As part of Solutions Review’s Expert Insights Series—a collection of contributed articles written by industry experts in enterprise software categories—Alan Shen, the Vice President of Solution Management and Digital Workplace Solutions for Unisys, explains how hyperautomation technologies can help companies improve the digital workplace.
As enterprise and consumer demands for efficiency rise along with expectations for nearly instantaneous service, organizations accelerate digital workplace transformations by hyperautomating business and IT processes. Hyperautomation is the automation of any process possible and requires the coordination of multiple advanced technologies. Many adopters are looking beyond bottom-line cost savings and seeking more tangible benefits of hyperautomation, including faster order processing, enhanced employee and customer experiences, and increased company adaptability.
For instance, organizations can leverage the data collected to derive additional insights into customer and employee pain points and address the issues before the service desk tickets are filed. Hyperautomation helps accomplish these goals and enables businesses to make changes proactively.
While it may appear to some that implementing artificial intelligence (AI) and machine learning (ML) will reduce the need for developers and engineers, the opposite is true. Companies need software developers and engineers to write and deploy hyperautomated solutions, resolve challenges that impede successful end-user adoption, and maintain and upgrade systems as technology evolves rapidly.
Organizations must make the necessary considerations and preparations to ensure success in shifting to hyperautomation in the digital workplace. Here are four key steps to consider:
1) Lay a Solid Foundation to Reduce Long-Term Costs
Companies must examine their business objectives and identify their main goals using a cross-functional approach. Focusing on “quick win” solutions often results in siloed hyperautomation, which drives up the total cost of ownership (TCO). Keep TCO low by automating end-to-end, centralized processes, which will require input from across the company.
Forming a fusion team that includes representatives from across departments is a great way to identify hyperautomation requirements and develop a plan that addresses the needs of every persona group. After incorporating insights from all levels of seniority, the team can begin to build their step-by-step plan. This should be done from scratch rather than building upon existing processes that may not be optimal. Hyperautomation requires a strong foundation of people, technology, and infrastructure. It may take longer, but the TCO will be lower in the long run.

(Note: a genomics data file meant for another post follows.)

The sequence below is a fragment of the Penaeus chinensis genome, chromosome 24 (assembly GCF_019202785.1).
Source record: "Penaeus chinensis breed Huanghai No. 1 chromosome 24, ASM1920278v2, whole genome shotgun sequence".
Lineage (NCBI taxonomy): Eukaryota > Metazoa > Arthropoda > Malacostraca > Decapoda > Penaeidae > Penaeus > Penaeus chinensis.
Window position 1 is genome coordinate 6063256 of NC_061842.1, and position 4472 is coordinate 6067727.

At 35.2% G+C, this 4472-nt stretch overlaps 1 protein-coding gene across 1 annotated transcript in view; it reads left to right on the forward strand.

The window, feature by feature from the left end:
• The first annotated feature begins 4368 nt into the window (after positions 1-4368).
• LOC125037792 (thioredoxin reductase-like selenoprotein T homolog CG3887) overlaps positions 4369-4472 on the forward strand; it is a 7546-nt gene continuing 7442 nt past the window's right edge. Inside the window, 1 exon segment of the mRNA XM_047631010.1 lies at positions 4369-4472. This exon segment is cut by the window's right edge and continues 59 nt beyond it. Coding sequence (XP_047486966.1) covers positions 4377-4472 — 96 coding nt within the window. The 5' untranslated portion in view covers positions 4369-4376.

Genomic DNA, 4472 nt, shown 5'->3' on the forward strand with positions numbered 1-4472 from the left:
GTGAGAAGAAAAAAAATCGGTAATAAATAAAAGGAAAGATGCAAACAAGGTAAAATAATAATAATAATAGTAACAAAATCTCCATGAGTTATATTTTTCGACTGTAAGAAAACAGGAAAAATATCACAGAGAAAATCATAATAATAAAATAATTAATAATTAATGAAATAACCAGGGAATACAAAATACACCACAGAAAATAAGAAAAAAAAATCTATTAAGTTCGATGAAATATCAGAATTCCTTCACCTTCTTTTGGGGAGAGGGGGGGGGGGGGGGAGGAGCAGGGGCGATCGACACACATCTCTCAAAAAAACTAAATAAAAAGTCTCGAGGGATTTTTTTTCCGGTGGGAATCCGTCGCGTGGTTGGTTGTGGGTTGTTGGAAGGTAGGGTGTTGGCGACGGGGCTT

2) Incorporate Organizational Change Management
One of the most often overlooked aspects of hyperautomation implementation is the impact on the end-user. An organizational change management (OCM) strategy is critical for hyperautomation to realize its full potential and avoid adoption challenges. This is even more vital in a digital workplace, where teams span countries and continents. Without OCM, the focus remains on technology, not how employees can utilize their given tools to collaborate across workstreams. People naturally resist change and are more likely to bypass updated processes if they are not sold on the benefits or given the proper training and resources.
Companies that are most successful in implementing hyperautomation are those that demonstrate the reasoning behind the changes and clearly outline those benefits to employees. While it is understandable employees may fear that hyperautomation could put them out of a job, organizations must emphasize that’s not the intent. Instead, hyperautomation aims to give employees more time to focus on high-priority work while allowing hyperautomation to handle time-consuming and often tedious tasks. For example, suppose a company implements a chatbot for the service desk. In that case, IT employees need to understand the difference between their use cases: a chatbot offers quick answers to simple questions, while service desk representatives handle complex issues that require more creative and strategic thinking.